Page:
The Raven's Child, by Thomas E. Sniegoski

Thomas E. Sniegoski's standalone graphic novel The Raven's Child has all the right ingredients for an epic fantasy: an inspiring protagonist, a memorable cast of evildoers, and a detailed, visually striking world. The story is set in a modern day Earth overrun by the Throng, a grotesque army of people-eating monsters. Humanity is on its last legs, but a sliver of hope is created by tales of a monster slayer known as the Raven's Child. The Throng believe the Raven's Child is the “Dark Goddess” destined to destroy their race. In reality, she is a human woman with a strong will and an even stronger desire for revenge, but the rumors of her activities are enough to terrify the Throng... and inspire a handful of her fellow survivors to fight back.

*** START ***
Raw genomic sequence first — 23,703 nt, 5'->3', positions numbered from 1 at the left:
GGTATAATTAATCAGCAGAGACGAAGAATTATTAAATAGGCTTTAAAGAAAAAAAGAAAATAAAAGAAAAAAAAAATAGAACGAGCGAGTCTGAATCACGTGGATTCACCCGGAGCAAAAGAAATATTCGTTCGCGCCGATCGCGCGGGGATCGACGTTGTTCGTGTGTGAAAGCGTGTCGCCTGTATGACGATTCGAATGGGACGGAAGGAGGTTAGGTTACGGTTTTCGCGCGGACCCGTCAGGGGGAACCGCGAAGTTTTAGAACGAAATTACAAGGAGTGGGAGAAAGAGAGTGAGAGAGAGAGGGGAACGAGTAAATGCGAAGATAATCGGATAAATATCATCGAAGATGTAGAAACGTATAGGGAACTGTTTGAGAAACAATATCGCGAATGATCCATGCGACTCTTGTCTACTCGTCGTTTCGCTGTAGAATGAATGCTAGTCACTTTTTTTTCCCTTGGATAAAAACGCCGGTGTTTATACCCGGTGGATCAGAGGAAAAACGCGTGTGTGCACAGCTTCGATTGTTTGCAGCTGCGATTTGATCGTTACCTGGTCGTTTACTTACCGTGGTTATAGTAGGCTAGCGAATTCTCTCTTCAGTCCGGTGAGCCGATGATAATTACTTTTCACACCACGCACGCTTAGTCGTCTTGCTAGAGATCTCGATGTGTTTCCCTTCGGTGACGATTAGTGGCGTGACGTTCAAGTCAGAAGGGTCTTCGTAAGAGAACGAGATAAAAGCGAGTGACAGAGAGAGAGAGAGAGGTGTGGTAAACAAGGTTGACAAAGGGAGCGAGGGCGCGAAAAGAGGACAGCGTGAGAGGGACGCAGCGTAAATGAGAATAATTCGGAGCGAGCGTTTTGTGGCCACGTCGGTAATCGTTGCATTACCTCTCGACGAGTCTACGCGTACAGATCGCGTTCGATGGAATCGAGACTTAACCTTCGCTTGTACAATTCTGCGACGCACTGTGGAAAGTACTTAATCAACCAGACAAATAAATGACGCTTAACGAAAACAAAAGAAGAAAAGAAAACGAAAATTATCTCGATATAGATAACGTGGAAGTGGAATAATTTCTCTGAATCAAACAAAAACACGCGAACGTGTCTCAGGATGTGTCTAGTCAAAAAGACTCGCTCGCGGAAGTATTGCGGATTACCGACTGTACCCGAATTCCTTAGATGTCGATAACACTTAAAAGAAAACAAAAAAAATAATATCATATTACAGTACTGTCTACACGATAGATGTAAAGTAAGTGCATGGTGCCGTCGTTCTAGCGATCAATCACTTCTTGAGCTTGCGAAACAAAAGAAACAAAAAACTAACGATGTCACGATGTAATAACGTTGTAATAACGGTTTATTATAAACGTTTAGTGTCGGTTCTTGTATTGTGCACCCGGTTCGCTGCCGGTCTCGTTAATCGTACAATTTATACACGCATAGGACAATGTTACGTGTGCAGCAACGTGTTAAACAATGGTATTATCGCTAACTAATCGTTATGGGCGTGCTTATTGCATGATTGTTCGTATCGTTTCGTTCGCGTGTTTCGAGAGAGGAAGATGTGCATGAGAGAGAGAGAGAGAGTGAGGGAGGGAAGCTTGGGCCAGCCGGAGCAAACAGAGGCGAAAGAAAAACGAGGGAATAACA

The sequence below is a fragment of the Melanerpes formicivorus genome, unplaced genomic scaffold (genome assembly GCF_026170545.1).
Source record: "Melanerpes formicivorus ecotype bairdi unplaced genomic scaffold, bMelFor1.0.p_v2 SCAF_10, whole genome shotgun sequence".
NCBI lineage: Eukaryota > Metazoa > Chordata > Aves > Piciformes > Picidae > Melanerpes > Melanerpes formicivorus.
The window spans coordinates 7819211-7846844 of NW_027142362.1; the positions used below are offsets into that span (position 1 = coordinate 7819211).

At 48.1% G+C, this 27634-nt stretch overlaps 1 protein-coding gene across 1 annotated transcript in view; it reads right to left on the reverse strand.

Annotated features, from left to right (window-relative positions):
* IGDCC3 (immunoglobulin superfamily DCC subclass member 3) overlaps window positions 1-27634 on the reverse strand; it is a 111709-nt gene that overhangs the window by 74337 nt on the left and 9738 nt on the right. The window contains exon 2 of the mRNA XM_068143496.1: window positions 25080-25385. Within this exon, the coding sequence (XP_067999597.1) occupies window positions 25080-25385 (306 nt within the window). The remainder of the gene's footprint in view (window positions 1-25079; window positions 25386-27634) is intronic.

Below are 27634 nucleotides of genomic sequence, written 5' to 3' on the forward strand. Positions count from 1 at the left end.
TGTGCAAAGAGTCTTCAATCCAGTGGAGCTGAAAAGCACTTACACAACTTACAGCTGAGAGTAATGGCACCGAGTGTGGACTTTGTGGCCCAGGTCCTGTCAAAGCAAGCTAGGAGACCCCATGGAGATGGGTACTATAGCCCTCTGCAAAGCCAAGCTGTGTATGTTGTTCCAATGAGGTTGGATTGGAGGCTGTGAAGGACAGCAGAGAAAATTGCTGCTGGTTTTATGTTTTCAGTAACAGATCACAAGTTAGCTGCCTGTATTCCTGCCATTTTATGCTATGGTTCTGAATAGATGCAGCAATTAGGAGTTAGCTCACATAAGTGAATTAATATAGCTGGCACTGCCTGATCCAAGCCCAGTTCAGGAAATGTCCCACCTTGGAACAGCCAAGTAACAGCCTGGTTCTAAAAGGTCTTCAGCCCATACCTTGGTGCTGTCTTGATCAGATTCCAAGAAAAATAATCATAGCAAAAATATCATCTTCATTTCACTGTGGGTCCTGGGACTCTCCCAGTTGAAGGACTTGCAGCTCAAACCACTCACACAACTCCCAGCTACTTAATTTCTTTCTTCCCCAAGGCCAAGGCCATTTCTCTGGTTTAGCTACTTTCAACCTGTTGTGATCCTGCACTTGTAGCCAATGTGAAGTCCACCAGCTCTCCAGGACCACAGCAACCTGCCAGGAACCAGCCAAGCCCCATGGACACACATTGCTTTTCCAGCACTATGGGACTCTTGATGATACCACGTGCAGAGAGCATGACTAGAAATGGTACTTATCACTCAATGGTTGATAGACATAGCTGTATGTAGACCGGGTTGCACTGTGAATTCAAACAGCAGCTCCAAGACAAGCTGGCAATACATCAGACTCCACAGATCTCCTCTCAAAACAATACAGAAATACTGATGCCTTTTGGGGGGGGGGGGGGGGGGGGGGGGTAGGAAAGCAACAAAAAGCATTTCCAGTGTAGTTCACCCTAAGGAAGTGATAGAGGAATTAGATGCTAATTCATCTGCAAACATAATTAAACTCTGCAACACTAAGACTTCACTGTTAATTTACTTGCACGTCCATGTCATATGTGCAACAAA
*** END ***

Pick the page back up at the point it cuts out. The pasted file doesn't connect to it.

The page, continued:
The Raven's Child should have been much, much bigger—in both physical size and literary scope. I have an advance reader copy, but if Amazon is to be believed, the final version of this book is only 6 by 9 inches and about 200 pages. Tom Brown's black-and-white artwork (which looks like what would happen if you mashed together a Margaret Keane painting, The Dark Crystal, and Hieronymus Bosch's depiction of Hell) would be better appreciated via a larger format, and Sniegoski's story needed to be at least twice as long. Limiting this graphic novel to 208 pages is like trying to condense the entire run of Y: The Last Man down to the length of a single Archie volume; there is still the germ of an entertaining idea, but it falls tantalizingly short of what it could have been.

Review based on publisher-provided copy.
Posted by: Julianka


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